How does the 15th Amendment (hint: commercial speech) and the 5th Amendment (hint: due process).
Why are there different burdens? I am looking for a different reason than the different penalties that apply to each standard ... Hint: Think of BOTH OJ trials, one was a win and one was a loss. Why?
What is the common law?
What is federal diversity jurisdiction?
How does the 15th Amendment ( hint: commercial speech) and the 5th Amendment ( hint: due process). Effect Business?
The Fifth Amendment contains no equal protection clause and it provides no guaranty against discriminatory legislation by Congress. At other times, however, the Court assumed that discrimination, if gross enough, is equivalent to confiscation and subject under the Fifth Amendment to challenge and annulment. Due process tends to secure equality of law in the sense that it makes a required minimum of protection for every one's right of life, liberty and property, which the Congress or the legislature may not withhold. Our whole system of law is predicated on the general, fundamental principle of equality of application of the law.
What are the different burdens of proof for civil cases vs. criminal cases?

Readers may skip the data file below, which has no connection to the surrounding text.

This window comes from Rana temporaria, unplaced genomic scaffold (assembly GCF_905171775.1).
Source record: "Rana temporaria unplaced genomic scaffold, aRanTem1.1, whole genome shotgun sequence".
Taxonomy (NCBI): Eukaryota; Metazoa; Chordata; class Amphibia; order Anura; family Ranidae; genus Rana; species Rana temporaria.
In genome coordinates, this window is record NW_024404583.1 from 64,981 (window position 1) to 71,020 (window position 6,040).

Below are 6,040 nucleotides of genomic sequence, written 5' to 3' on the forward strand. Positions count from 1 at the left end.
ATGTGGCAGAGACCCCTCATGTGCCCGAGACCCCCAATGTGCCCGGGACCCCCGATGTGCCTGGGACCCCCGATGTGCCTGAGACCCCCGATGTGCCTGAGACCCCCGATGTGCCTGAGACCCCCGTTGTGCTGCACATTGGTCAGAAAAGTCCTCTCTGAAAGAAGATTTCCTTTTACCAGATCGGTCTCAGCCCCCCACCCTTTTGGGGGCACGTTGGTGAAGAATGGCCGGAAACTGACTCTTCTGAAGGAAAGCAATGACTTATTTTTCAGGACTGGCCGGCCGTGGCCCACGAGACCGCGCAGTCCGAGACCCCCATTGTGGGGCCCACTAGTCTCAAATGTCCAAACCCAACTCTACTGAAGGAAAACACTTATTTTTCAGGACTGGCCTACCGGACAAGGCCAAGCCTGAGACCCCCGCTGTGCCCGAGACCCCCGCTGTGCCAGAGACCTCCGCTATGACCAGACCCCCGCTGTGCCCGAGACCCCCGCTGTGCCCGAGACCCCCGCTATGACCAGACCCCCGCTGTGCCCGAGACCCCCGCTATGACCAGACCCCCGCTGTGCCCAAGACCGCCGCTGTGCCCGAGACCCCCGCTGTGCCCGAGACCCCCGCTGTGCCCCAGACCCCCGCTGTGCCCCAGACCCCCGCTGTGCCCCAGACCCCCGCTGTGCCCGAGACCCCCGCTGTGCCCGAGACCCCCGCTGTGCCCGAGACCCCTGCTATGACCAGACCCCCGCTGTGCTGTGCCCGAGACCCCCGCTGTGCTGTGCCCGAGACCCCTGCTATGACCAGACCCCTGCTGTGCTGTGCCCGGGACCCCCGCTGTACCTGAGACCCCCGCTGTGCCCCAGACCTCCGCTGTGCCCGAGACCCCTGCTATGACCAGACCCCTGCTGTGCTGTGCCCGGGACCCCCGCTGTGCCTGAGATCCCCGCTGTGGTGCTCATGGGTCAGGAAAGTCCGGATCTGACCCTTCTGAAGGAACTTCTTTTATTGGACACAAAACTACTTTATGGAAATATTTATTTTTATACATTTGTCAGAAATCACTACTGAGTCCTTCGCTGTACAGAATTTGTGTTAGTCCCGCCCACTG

In criminal litigation, the burden of proof is always on the state. The state must prove that the defendant is guilty. The defendant is assumed to be innocent; the defendant needs to prove nothing. (There are exceptions. If the defendant wishes to claim that he/she is insane, and therefore not guilty, the defendant bears the burden of proving his/her insanity. Other exceptions include defendants who claim self-defense or duress).
Anyone who has studied civics in the USA knows of a number of protections specified in the U.S. Constitution:
- No ex post facto law. Art. I, §9 and 10
If an act was lawful when it was performed, the performer can not be convicted of a crime as a result of a law enacted after the performance.
- Prohibition against "unreasonable searches and seizures". Amendment IV.
- Prohibition of double jeopardy. Amendment V.
This protection takes two forms:
1. A defendant who is found "not guilty" of a more serious charge can not have a second ...
This solution provides several detailed but concise answers to the given law questions.